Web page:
Well-respected and irrefutable active citizen, Nelson Mandela once shared, “Action without vision is only passing time, vision without action is merely daydreaming, but vision with action can change the world.” Action following intent may not be a brand new concept, but it’s important to return to this foundation when moving forward feels like an impossible feat.
A vision is a powerful statement - words strung together that create something for us to grab onto, a dream we can get behind. This is, however, only half of the equation. We’ve spoken to the need for a vision in the past: a completely student-led program, a program culture - based on values of justice - influencing your campus, or reaching a fully inclusive society.
We’re no stranger to the potency of words and ideas. We are emboldened by historic speeches of past social movements. We are moved when we witness stories of those wise and weathered leaders and activists among us. We soak up words of advice given from mentors or role models. It’s true: language that gives rise to a vision carries power. But it’s also true that words can only take us so far.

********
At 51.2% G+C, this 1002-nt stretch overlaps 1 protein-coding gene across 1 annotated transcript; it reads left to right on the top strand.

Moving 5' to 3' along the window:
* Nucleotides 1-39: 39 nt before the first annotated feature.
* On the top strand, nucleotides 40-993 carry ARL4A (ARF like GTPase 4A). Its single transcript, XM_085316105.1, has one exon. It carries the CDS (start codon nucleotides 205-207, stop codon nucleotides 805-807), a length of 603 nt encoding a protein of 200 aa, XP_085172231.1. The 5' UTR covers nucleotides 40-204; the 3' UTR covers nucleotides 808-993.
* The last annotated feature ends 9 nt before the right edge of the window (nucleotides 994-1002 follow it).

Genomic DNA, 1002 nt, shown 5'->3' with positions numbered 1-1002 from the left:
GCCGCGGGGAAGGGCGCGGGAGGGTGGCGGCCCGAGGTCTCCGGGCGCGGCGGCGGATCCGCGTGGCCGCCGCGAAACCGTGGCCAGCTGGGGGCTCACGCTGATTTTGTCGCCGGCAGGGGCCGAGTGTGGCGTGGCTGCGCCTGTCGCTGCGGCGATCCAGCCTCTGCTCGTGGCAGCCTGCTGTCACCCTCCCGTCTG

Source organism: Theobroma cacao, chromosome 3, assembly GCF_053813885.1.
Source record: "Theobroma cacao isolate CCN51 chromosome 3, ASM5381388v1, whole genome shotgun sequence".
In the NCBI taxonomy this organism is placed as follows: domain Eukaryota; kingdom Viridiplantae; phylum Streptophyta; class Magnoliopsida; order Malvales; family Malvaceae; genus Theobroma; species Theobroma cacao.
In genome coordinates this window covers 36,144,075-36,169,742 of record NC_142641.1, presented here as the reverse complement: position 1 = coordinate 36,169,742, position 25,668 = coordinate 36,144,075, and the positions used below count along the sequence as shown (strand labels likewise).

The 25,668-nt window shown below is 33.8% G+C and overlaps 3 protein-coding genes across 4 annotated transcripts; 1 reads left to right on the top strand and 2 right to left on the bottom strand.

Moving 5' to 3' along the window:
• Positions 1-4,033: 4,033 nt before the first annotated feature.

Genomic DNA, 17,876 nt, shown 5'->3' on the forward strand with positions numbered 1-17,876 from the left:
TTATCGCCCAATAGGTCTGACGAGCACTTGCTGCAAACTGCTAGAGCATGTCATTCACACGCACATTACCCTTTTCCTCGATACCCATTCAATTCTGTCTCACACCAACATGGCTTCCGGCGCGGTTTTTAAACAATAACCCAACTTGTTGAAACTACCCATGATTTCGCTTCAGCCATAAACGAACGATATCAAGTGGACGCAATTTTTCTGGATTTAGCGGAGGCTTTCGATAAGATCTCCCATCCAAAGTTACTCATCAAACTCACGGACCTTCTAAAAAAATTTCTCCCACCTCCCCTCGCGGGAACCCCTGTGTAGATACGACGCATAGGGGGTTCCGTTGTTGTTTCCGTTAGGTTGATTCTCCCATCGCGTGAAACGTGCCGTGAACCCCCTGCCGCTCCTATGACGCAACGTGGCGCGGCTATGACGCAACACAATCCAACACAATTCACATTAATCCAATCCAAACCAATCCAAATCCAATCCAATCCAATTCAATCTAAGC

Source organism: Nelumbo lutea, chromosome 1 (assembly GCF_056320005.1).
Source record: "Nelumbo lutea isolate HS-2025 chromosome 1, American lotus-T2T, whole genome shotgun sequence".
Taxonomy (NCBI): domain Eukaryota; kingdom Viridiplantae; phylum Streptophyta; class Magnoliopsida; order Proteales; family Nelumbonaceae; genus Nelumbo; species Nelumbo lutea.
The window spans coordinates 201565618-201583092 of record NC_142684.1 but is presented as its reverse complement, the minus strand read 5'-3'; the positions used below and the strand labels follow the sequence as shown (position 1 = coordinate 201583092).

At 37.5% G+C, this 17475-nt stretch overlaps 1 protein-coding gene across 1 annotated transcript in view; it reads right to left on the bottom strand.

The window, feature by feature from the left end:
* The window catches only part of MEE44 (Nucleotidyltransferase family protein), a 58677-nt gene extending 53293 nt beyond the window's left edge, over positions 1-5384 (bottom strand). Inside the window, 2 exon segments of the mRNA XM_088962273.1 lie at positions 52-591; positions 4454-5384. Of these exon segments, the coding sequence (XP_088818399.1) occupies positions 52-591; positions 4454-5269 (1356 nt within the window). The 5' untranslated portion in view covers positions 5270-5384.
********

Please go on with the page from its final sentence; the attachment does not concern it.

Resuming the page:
Once you’ve established a vision, or a dream of what you hope to accomplish, there’s a need to act - sometimes urgently, sometimes slowly and deliberately. Regardless of pace, one without the other holds a threat of emptiness.
Constant action isn’t easy and can often be exhausting. Creating systems of structure and support can be helpful in order to succeed. For example, identify your top three daily objectives (ensuring they’re SMART, of course) and ask a friend to help hold you accountable, join a group that meets regularly to discuss and take informed action around community identified needs, or follow a national platform that will give you ideas for action to meet a vision established by a movement.
Achieving your vision requires articulating intended outcomes and acting accordingly. Whether you’re a leader or a member of a group or movement - silence and inaction is a luxury, vision and action is power.